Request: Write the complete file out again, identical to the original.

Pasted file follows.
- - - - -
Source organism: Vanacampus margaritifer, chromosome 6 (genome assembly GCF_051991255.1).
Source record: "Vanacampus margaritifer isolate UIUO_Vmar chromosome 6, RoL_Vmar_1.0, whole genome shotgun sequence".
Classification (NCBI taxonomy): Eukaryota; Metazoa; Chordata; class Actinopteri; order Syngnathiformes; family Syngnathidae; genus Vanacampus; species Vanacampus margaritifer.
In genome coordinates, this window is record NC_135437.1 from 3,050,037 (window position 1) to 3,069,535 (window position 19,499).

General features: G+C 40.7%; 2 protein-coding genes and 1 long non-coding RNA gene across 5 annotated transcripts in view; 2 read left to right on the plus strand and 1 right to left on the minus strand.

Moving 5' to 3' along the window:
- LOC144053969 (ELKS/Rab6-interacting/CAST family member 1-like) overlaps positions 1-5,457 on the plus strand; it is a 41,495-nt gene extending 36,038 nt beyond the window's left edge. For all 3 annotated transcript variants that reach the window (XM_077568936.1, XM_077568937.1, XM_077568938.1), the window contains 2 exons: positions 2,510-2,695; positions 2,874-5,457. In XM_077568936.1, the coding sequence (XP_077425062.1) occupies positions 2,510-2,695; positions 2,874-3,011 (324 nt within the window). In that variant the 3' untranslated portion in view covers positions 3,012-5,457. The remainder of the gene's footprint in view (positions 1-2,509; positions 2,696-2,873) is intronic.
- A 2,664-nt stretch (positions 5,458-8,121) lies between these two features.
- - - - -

Source organism: Vanacampus margaritifer, chromosome 6 (genome assembly GCF_051991255.1).
Source record: "Vanacampus margaritifer isolate UIUO_Vmar chromosome 6, RoL_Vmar_1.0, whole genome shotgun sequence".
Classification (NCBI taxonomy): Eukaryota; Metazoa; Chordata; class Actinopteri; order Syngnathiformes; family Syngnathidae; genus Vanacampus; species Vanacampus margaritifer.
In genome coordinates, this window is record NC_135437.1 from 3,050,037 (window position 1) to 3,069,535 (window position 19,499).

General features: G+C 40.7%; 2 protein-coding genes and 1 long non-coding RNA gene across 5 annotated transcripts in view; 2 read left to right on the plus strand and 1 right to left on the minus strand.

Moving 5' to 3' along the window:
- LOC144053969 (ELKS/Rab6-interacting/CAST family member 1-like) overlaps positions 1-5,457 on the plus strand; it is a 41,495-nt gene extending 36,038 nt beyond the window's left edge. For all 3 annotated transcript variants that reach the window (XM_077568936.1, XM_077568937.1, XM_077568938.1), the window contains 2 exons: positions 2,510-2,695; positions 2,874-5,457. In XM_077568936.1, the coding sequence (XP_077425062.1) occupies positions 2,510-2,695; positions 2,874-3,011 (324 nt within the window). In that variant the 3' untranslated portion in view covers positions 3,012-5,457. The remainder of the gene's footprint in view (positions 1-2,509; positions 2,696-2,873) is intronic.
- A 2,664-nt stretch (positions 5,458-8,121) lies between these two features.